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May 24

St David I of Scotland - May 24 - Statue_of_David_I_on_the_West_Door_of_St._Giles_High_Kirk,_Edinburgh

Saint David I of Scotland

King of Scotland

(Around 1084 – 1153)

“Let me rather think about the things of God, so that my spirit may set out strengthened on its journey from exile to home. When I stand before God’s tremendous judgement-seat, you will not be able to answer for me or defend me, no-one will be able to deliver me from His hand.”

Saint David I of Scotland

His Early Life

David was born around 1084 in Scotland as the the sixth and youngest son of King Malcolm III and Queen Saint Margaret of Scotland. He was the brother of Saint Matilde in whose court he grew up and was educated. Although David spent most of his childhood in Scotland, in 1093, David was sent to Norman court in England.

Married Matilda

When his brother Alexander acceded to the throne of Scotland in 1107, David became prince of Cumbria.  David had spent part of his youth at the court of his brother in law, Henry I of England. In 1113, he had married Matilda, daughter of Waltheof, Earl of Huntingdon. As a result David himself controlled the Earldom of Northampton and its huge estates in southern England. As prince of Cumbria he was entitled to an inheritance in southern Scotland.

King of Scotland

In 1124, rather reluctantly, David became King of Scotland after Alexander’s death. He waged a long war against King Stephen for the throne of England on behalf of his niece Matilda, but was defeated at Standard in 1138. Nonetheless, David was still able to ensure that the Treaty of Durham in 1139 granted Northumberland to the Scots. Ten years later, he gained the agreement of Matilda’s son, the future Henry II of England, that Scotland could retain Northumberland, Cumberland and Westmorland. From then on, David devoted his attention to Scotland. He brought with him many knights and courtiers from Norman England – many of whom became the future aristocrats and even kings of Scotland

As King of Scotland, David was much more successful, ruling with firmness, justice, and charity. He established Norman law in Scotland, set up the office of chancellor, and began the feudal court. He also learned the spirit of Cistercian monks from Saint Aelred of Rievaulx, who for a time was David’s steward. Scottish monasticism began to flower from the start of David’s reign and countless almshouses, leper-hospitals, and infirmaries were established.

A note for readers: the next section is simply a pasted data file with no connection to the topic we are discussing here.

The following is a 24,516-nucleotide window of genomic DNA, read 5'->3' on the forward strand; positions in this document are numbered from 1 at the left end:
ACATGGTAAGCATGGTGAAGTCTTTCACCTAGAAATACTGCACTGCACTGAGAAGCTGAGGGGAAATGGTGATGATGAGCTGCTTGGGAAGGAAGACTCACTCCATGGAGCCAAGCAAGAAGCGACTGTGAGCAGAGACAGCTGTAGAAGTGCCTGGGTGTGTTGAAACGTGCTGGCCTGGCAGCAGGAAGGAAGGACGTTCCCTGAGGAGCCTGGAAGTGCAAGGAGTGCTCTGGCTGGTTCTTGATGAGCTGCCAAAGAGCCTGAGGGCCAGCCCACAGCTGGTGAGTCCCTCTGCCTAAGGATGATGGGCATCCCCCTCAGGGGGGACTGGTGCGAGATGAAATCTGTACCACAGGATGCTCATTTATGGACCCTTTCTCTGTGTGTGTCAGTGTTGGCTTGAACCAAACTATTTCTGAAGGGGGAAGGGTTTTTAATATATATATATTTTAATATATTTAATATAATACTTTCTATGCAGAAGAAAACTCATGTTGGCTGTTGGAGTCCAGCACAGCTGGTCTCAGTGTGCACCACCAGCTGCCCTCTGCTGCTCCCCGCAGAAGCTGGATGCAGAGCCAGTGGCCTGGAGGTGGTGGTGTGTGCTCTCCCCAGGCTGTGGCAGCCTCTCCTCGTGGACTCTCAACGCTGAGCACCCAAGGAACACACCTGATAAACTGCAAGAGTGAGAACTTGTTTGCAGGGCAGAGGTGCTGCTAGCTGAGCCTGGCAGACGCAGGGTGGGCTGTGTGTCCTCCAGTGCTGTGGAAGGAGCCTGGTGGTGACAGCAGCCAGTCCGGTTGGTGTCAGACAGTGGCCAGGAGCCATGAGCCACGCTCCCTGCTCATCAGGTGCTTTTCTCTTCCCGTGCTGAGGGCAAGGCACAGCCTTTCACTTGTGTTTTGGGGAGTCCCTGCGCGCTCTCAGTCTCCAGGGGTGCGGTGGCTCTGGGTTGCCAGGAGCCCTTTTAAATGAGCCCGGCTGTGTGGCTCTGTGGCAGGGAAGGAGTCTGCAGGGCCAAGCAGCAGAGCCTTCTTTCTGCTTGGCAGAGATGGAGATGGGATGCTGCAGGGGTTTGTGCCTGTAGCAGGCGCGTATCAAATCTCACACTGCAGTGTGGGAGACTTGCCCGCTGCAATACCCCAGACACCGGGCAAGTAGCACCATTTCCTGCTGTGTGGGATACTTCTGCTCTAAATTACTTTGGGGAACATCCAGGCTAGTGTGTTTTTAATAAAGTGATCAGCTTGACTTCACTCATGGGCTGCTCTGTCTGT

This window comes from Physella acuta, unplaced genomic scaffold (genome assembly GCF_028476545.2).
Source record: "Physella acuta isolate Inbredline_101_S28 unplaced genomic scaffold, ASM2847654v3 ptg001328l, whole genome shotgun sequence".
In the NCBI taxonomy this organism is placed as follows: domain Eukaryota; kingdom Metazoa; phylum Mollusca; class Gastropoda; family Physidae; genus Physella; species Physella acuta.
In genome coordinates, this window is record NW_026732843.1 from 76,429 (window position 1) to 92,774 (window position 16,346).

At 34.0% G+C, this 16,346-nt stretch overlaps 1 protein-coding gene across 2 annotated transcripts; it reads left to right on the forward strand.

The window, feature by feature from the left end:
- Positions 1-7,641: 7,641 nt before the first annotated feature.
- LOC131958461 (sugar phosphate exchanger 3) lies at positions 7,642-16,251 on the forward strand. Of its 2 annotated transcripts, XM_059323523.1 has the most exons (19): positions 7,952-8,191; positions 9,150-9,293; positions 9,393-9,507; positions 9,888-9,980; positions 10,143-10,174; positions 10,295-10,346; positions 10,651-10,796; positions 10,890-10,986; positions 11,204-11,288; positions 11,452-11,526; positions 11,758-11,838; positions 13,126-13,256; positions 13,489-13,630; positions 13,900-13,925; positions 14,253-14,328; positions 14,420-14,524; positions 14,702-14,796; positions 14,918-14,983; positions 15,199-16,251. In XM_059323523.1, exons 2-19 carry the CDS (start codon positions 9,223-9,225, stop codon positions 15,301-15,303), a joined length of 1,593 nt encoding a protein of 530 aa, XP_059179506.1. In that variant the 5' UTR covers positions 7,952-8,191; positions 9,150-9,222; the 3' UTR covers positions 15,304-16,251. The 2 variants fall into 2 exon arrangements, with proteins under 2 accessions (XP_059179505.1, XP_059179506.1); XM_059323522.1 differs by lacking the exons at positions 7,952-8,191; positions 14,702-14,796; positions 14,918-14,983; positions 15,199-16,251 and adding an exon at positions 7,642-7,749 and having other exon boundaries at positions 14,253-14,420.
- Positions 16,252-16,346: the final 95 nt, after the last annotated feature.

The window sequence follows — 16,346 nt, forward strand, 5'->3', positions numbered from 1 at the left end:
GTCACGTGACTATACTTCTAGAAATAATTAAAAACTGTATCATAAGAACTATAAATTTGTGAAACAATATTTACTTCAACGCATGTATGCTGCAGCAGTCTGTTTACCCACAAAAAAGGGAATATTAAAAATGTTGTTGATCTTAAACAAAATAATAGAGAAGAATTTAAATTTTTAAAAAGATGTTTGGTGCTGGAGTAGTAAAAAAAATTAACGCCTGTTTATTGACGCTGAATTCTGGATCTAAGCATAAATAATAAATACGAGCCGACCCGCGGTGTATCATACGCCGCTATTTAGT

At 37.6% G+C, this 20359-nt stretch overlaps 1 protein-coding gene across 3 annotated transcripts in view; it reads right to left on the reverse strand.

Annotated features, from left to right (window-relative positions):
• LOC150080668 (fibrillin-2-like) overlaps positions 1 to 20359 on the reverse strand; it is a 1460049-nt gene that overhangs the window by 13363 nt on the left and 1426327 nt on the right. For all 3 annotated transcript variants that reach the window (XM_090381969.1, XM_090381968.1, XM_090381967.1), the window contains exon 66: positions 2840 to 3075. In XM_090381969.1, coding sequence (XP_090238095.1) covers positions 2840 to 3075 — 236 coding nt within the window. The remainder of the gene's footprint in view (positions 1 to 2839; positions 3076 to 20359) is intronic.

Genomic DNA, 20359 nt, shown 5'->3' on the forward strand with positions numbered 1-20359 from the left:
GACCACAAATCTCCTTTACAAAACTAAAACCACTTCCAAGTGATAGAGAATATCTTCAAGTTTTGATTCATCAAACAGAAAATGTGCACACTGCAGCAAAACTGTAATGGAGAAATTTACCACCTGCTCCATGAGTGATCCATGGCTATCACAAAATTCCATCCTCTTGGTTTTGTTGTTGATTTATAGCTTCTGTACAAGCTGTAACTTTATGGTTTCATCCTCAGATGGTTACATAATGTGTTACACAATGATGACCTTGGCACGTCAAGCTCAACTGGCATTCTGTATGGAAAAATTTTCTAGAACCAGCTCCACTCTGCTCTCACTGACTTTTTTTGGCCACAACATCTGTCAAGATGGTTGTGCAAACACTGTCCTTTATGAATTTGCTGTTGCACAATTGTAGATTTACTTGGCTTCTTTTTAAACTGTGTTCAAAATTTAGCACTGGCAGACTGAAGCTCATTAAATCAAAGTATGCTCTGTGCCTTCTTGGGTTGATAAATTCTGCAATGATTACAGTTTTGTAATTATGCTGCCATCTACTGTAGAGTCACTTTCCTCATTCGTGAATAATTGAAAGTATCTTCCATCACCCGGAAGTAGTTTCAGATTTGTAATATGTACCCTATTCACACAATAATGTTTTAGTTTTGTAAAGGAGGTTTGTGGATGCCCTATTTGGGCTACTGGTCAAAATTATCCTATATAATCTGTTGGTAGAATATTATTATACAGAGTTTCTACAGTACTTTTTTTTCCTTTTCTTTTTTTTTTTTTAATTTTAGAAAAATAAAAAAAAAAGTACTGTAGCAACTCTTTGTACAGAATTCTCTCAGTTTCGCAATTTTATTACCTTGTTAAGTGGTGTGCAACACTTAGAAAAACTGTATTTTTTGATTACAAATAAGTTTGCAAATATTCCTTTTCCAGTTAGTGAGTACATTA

The Davidian Revolution: Building up of Institutions in Scotland

David reorganised the institutions of Scotland. The monasteries founded under David’s patronage were superb architecturally as well as spiritually. King David refounded Melrose Abbey on the main road from Edinburgh to the south.  Melrose Abbey remained one of the richest houses in Scotland.


St David I of Scotland - May 24 - Ruins of Melrose Abbey
This Cistercian monastery, Melrose Abbey, in Melrose, Scotland was founded in 1137 and  became one of David’s greatest legacies.

In 1138, David also founded Jedburgh Abbey, filling it was monks from Beauvais in France. In 1142, at Dundrennan in Dumfries and Galloway, he founded a splendid abbey and staffed it with Cistercians from Rievaulx. The monasteries significantly improved the economy of Scotland by their innovations in areas like sheep farming, coal working and salt producing. All in all, David founded more than a dozen new monasteries in his reign, patronizing various new monastic orders.